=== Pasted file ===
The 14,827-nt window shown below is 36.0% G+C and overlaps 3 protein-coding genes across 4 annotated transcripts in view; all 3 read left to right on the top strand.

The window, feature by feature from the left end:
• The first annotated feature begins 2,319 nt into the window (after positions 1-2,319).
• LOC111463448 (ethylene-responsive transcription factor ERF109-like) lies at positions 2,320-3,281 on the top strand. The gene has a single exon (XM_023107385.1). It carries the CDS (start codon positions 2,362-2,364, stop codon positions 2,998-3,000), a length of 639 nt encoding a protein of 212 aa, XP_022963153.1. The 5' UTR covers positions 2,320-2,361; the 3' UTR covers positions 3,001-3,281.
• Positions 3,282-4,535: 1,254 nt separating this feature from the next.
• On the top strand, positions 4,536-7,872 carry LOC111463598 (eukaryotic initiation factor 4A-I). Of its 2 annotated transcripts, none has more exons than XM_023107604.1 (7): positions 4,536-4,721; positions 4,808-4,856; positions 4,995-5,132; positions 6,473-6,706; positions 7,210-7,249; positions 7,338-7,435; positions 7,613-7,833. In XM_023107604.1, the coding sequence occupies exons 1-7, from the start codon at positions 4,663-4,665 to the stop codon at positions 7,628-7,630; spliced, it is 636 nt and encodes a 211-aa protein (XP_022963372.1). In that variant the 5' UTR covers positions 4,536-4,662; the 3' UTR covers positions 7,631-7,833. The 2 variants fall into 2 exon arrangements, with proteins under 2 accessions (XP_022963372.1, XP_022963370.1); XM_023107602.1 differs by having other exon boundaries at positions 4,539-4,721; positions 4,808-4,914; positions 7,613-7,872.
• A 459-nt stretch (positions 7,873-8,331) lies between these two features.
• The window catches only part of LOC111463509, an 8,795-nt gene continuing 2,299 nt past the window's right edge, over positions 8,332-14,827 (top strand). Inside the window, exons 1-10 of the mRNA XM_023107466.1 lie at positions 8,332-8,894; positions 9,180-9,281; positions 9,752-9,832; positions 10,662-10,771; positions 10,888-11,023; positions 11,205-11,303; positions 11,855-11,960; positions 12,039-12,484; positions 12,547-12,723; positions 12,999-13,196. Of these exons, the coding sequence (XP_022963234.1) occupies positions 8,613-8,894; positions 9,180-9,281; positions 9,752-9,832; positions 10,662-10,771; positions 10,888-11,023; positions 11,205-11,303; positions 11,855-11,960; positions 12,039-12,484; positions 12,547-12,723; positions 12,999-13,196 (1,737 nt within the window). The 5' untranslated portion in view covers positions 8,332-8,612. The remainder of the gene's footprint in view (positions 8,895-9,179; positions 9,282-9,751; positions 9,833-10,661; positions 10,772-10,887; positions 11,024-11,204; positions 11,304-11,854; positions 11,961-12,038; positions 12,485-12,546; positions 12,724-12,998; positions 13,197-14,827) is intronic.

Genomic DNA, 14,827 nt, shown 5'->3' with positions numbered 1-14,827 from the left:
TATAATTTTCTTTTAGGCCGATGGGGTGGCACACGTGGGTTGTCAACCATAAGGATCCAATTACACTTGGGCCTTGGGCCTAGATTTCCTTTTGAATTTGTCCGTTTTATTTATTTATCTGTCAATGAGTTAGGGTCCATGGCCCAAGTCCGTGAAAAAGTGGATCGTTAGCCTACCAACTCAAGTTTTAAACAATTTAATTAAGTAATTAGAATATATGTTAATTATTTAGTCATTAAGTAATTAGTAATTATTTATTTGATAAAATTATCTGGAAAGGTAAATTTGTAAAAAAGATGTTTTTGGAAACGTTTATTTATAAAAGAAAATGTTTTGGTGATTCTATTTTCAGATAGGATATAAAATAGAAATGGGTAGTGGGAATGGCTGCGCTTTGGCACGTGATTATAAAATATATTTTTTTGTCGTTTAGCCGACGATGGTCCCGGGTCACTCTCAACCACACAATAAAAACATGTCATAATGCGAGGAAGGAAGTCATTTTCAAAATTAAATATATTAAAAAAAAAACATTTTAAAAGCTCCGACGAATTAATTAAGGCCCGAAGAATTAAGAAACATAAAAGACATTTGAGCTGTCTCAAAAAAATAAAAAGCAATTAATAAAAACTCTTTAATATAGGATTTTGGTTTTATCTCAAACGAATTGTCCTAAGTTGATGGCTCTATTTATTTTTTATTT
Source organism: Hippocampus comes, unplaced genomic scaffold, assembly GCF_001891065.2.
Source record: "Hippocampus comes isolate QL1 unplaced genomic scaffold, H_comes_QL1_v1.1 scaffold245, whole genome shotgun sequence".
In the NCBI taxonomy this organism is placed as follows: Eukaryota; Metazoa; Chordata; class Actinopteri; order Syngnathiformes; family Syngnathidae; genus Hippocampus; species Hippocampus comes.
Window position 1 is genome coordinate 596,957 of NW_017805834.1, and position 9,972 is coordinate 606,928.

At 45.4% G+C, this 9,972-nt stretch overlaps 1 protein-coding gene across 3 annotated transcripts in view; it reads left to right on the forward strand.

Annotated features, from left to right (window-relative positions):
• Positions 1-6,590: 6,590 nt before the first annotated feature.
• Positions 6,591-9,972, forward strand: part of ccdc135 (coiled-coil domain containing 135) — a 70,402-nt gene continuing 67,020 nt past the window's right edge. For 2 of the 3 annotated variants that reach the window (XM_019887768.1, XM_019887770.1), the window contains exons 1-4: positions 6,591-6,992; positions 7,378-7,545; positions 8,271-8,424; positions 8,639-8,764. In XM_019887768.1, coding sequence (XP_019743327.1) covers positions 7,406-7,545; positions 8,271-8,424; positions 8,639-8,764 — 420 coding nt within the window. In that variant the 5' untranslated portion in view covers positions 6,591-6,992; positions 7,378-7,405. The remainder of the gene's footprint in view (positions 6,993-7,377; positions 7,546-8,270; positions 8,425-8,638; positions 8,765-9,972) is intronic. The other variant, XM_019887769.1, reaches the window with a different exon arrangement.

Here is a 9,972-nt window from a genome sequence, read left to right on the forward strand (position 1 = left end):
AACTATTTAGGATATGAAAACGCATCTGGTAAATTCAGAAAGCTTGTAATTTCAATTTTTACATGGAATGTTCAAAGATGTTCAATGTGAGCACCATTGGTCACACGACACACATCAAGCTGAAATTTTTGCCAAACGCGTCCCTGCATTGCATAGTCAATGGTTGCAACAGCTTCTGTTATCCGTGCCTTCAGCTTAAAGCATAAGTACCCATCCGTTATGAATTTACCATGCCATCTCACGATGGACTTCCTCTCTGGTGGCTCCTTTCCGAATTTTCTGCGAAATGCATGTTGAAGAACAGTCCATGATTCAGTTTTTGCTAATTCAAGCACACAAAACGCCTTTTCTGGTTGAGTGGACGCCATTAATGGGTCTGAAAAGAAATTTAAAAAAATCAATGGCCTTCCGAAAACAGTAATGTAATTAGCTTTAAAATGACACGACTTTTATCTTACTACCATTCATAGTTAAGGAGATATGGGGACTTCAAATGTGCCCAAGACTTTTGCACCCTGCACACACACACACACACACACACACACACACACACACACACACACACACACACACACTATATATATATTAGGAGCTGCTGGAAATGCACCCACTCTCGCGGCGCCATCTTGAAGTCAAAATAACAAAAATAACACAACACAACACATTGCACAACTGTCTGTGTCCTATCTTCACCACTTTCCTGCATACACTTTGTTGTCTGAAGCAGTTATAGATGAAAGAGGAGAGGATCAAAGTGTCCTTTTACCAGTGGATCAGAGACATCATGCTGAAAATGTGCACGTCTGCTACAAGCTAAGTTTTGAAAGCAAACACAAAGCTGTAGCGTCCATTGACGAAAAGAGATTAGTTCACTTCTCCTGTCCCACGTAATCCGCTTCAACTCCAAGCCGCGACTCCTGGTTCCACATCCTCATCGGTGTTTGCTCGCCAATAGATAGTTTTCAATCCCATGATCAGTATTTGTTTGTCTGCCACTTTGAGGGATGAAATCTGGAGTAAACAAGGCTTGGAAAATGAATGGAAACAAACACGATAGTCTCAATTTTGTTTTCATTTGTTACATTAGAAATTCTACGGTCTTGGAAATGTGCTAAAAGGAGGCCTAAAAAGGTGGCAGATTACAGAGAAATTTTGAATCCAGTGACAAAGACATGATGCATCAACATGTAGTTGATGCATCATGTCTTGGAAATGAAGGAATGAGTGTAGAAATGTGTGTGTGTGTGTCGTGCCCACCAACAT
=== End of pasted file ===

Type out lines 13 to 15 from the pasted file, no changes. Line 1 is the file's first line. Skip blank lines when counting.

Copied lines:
In the NCBI taxonomy this organism is placed as follows: Eukaryota; Metazoa; Chordata; class Actinopteri; order Syngnathiformes; family Syngnathidae; genus Hippocampus; species Hippocampus comes.
Window position 1 is genome coordinate 596,957 of NW_017805834.1, and position 9,972 is coordinate 606,928.

At 45.4% G+C, this 9,972-nt stretch overlaps 1 protein-coding gene across 3 annotated transcripts in view; it reads left to right on the forward strand.